Scientists create low-gluten wheat that could be eaten by coeliacs
‘The bottom line is I’m sure people with coeliac disease would love to see a product that behaves like wheat without having the problem gluten in it’
A low-gluten strain of wheat that could benefit people with coeliac disease has been created by a team of scientists in Spain.
They hope their work can be applied to producing products like bread that are low in gluten, a group of proteins normally found in wheat.
Coeliac disease results from the immune system reacting to presence of gluten by damaging the small intestine lining. This can result in symptoms such as bloating, diarrhoea and tiredness.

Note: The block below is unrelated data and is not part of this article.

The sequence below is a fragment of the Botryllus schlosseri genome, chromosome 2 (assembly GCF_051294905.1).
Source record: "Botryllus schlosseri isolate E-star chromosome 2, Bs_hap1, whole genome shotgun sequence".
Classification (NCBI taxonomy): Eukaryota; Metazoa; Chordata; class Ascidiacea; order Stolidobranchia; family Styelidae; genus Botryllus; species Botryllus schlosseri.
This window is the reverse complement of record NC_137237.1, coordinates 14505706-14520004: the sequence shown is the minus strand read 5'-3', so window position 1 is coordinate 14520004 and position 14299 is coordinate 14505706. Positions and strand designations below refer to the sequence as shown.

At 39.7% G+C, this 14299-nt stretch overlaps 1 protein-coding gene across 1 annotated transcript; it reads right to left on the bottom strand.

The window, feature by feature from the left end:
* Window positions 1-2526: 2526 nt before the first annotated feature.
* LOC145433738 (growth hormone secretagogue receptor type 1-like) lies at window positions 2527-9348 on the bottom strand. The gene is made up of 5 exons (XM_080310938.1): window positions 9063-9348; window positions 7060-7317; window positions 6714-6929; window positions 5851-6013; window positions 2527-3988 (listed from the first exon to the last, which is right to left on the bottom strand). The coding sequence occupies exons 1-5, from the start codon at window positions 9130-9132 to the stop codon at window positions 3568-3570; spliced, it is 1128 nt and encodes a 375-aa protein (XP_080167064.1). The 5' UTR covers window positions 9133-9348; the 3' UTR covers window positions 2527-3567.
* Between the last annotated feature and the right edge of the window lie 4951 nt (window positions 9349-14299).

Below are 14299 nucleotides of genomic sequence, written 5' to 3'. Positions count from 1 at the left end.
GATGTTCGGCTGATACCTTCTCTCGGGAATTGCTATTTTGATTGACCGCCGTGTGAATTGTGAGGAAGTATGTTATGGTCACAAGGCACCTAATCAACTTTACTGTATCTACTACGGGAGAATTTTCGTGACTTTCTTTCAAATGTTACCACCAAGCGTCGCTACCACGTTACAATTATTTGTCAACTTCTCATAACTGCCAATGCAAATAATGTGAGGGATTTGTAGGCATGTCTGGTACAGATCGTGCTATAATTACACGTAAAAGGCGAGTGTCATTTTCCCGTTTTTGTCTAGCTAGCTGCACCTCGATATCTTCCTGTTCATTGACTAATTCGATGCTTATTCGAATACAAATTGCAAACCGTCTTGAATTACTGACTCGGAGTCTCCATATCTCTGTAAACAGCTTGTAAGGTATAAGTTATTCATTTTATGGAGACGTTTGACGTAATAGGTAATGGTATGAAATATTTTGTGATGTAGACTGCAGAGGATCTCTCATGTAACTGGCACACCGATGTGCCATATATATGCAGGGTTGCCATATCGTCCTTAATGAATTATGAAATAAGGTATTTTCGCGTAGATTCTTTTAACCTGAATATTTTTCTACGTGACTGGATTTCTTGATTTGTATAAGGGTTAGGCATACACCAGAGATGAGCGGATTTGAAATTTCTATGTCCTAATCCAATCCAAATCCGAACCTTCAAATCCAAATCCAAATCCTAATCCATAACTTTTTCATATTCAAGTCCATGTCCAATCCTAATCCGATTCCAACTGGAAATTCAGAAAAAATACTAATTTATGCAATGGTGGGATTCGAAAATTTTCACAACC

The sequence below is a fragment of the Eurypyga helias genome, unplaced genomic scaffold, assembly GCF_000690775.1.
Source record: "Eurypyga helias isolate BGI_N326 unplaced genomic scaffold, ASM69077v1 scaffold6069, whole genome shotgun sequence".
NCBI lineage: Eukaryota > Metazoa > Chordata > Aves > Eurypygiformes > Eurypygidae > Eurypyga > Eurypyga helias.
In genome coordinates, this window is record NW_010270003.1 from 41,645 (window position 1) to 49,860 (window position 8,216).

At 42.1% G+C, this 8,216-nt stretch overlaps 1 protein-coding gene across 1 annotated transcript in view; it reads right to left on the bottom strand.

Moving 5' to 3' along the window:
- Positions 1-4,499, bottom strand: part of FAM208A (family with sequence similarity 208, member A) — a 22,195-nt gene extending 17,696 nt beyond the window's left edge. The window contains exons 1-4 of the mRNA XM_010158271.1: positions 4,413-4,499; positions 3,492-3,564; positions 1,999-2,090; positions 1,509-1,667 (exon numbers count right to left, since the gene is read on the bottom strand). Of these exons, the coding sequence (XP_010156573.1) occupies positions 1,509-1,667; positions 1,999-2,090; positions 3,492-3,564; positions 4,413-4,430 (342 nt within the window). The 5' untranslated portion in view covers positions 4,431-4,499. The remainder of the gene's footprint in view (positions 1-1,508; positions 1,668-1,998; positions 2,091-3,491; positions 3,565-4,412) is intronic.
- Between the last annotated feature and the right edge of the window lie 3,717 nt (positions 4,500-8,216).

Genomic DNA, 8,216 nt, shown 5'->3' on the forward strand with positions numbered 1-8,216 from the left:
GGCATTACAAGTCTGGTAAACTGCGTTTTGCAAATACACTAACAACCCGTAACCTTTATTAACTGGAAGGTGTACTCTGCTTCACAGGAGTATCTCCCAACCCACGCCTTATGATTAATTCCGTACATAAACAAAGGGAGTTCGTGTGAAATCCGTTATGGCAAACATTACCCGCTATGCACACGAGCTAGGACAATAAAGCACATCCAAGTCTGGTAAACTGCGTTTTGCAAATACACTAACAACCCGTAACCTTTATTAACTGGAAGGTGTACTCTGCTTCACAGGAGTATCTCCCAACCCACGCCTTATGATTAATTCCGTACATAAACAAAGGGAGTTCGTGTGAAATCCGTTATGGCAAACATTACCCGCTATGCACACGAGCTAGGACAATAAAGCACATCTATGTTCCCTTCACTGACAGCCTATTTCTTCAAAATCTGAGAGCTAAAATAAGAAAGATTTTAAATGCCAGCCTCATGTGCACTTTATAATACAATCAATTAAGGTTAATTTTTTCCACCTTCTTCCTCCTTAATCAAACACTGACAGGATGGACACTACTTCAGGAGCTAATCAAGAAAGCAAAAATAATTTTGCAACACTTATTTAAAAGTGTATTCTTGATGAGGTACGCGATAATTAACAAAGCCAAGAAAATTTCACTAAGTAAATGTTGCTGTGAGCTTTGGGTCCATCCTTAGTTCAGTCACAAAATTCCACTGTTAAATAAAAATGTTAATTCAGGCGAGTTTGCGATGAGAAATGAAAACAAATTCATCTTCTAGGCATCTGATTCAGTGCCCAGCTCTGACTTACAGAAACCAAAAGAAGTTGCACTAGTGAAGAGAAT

As a result, those that suffer from it, are unable to eat anything containing wheat.
The condition affects around 1 per cent of the population.
Primarily, a protein called α-gliadin is the component of gluten that causes an adverse immune reaction.
With this in mind, the research team at the Institute for Sustainable Agriculture in the Spanish city of Cordoba edited the α-gliadin genes in wheat using the CRISPR/Cas9 tool, effectively reducing the amount of α-gliadin in their wheat.
In one of their wheat strains, the scientists knocked out 35 of the 45 genes that code for α-gliadin in wild wheat.